On December 17th 1903, Orville Wright finally achieved something that mankind had dreamed of for the entirety of human history. He made the first sustained and controlled heavier than air powered flight, and even though that pioneering flight was only 120 feet long, Orville, and brother Edgar inspired a thousand others to build bigger, better, and above all faster flying machines in the century that followed their historic achievement.
Although that first revolutionary flight occurred only just over 100 years ago, mankind has increased his technological and engineering excellence in leaps and bounds since then. The birth of flight revolutionized warfare, travel and scientific progress beyond measure, and helped create the global society we life in today. Every human being alive today who has travelled on a plane or marvelled at the wonders of space exploration should ultimately be thankful to those brave and brilliant brothers for the legacy they left mankind.
But what sort of speed capability has our collective quest for faster flying machines created up to now, and how far could we push the boundaries of technology and science in the future? Read on to find out what the top ten fastest planes in the World today are.
#10 – McDonnell Douglas F-15 Eagle – Top Speed 1,650 MPH
The F-15 was developed by McDonnell Douglas, now Boeing, in 1967 to gain air supremacy in aerial combat. The twin-engine tactical fighter first entered service in the US Air Force in 1976, and has become one of their longest lasting fighters since that time. It has been widely exported to many other nations such as Saudi Arabia, Japan and Israel and production of the model is expected to continue until 2019, 47 years after it first flew. The F-15 Eagle is projected to be in use by the US Air Force until at least 2025, and considerably longer than that for some of its foreign buyers. The model has one of the best active service records of any modern fighter, with no losses in the combat theater and at least 100 victories in air-to-air combat, the majority of them claimed by the Israeli Air Force.
#9 – Mikoyan MiG-31 Foxhound – Top Speed 1,864 MPH
The Mikoyan MiG-31, Codenamed ‘Foxhound’ by NATO is one of the fastest combat jets in the World. The model was developed from the earlier MiG25 Foxbat and shares design elements with its predecessor. It was first flown in 1975 and quickly became a key element of Soviet Air assets during the cold war. After the collapse of the Soviet Union in 1991 the MiG-31 has continued to be used extensively by both the Russian and Kazakhstan Air forces. Although the exact number of MiG-31’s still in operation is not known, there were believed to be slightly more than 500 of them built before production ended in the mid 1990’s. The Russian Air Force expects the model to stay in service until 2030 or later.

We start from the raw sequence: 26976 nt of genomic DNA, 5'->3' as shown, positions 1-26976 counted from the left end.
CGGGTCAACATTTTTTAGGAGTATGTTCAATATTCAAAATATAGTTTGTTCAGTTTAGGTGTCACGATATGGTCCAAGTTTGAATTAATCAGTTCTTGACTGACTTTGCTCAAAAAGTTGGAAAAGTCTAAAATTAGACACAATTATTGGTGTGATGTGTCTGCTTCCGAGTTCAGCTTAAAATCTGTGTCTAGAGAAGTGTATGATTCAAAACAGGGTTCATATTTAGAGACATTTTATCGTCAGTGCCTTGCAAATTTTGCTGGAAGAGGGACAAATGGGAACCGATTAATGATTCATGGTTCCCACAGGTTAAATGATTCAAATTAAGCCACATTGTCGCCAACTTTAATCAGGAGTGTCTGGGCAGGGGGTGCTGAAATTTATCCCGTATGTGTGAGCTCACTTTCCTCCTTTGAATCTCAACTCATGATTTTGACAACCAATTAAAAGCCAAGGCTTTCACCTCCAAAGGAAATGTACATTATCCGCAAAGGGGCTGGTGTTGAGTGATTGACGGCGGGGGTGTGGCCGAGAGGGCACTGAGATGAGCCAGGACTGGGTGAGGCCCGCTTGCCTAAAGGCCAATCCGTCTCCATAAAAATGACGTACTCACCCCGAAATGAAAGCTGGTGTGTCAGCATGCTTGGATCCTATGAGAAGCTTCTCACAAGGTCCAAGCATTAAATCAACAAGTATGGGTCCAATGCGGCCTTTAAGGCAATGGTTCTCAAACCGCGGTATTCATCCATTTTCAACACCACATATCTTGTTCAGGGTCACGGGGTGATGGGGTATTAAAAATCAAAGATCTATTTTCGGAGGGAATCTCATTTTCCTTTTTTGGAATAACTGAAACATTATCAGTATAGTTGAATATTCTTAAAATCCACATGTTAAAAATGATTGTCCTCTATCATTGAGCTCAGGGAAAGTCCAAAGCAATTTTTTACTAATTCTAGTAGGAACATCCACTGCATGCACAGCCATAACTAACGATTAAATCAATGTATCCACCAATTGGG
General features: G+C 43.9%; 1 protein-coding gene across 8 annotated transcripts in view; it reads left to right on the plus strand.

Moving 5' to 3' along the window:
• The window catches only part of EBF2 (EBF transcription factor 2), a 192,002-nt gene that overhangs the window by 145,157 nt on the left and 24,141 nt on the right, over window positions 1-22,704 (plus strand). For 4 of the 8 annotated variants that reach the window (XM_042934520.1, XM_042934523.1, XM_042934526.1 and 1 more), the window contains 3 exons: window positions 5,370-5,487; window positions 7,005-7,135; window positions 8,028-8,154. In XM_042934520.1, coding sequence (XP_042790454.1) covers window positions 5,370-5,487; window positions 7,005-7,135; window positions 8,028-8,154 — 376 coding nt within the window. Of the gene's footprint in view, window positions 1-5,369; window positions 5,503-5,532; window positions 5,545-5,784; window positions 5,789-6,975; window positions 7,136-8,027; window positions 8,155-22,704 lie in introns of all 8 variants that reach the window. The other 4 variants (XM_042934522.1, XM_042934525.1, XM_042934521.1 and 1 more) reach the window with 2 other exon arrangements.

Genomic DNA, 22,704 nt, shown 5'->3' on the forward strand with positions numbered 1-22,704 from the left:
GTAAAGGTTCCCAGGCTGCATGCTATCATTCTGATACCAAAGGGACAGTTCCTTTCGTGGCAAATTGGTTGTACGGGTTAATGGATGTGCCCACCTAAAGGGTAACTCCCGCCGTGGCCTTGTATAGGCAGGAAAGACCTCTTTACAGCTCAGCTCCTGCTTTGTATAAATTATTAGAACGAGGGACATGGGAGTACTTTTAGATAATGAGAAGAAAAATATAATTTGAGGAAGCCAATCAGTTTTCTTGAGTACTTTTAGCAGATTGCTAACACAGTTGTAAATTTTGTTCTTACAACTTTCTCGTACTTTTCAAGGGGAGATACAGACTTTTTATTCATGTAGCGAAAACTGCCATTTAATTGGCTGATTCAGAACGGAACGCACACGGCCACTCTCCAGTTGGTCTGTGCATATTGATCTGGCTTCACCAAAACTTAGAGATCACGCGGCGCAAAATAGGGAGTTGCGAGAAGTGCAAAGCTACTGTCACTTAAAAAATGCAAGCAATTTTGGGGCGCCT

#8 – North American XB-70 Valkyrie – Top Speed 2,056 MPH
The XB-70 Valkryie was designed by North American Aviation in the late 1950’s as a successor to the older B-52 bomber. The six-engined prototype was designed to be able to reach speeds in excess of Mach 3 while at 70,000 feet, which would put it safely beyond the reach of any Soviet fighter of the time. The development of Russian Surface-to-air missile (SAM) defense systems effectively ended its immunity from attack before it could ever be deployed over hostile territory. An alternative role as a low-level penetration aircraft was considered, however the XB70 had little real advantage at low altitude over the B-52 that it was intended to replace. The United States Air Force eventually decided not to pursue the project in 1961, but two XB70’s were built to study long-duration flights at high speeds and their effect on the human body. One of the Prototypes collided with another plane during a demonstration flight in 1966, and the sole remaining XB-70 is displayed at the National Museum of the United States Air Force in Dayton, Ohio.
#7 – Bell X-2 “Starbuster” – Top Speed 2,094 MPH
The Bell X-2, was a rocket powered research aircraft developed jointly between the Bell Aircraft Corporation, The USAF, and the National Advisory Committee for Aeronautics (NACA). Its intended purpose was to explore aerodynamics and flight characteristics of planes travelling above Mach 2. It was launched from a modified B-50 bomber and was originally flown from 1952 on unpowered gliding flights. The X-2’s first powered flight took place in November 1955, and after nine test flights the Starbuster had set a new speed record of 1,900 MPH. In September 1956 Captain Iven Kincheloe became the first pilot to fly above 100,000 feet, eventually reaching an altitude of over 126,000 feet. Captain Mel Apt flew the same plane just 20 days later and began what seemed to be a perfect run by setting another new speed record, that of Mach 3.2, or 2,094 MPH. Tragically Captain Apt attempted to bank the plane whilst still travelling above Mach 3, something he had been expressly advised not to do, and he lost control of the plane, which tumbled from the sky. Captain Apt attempted to engage the ejection mechanism, but could not free himself before the plane crashed, killing him instantly. NACA scrapped the project soon afterwards.
#6 – Mikoyan-Gurevich MiG-25 Foxbat – Top Speed 2,190 MPH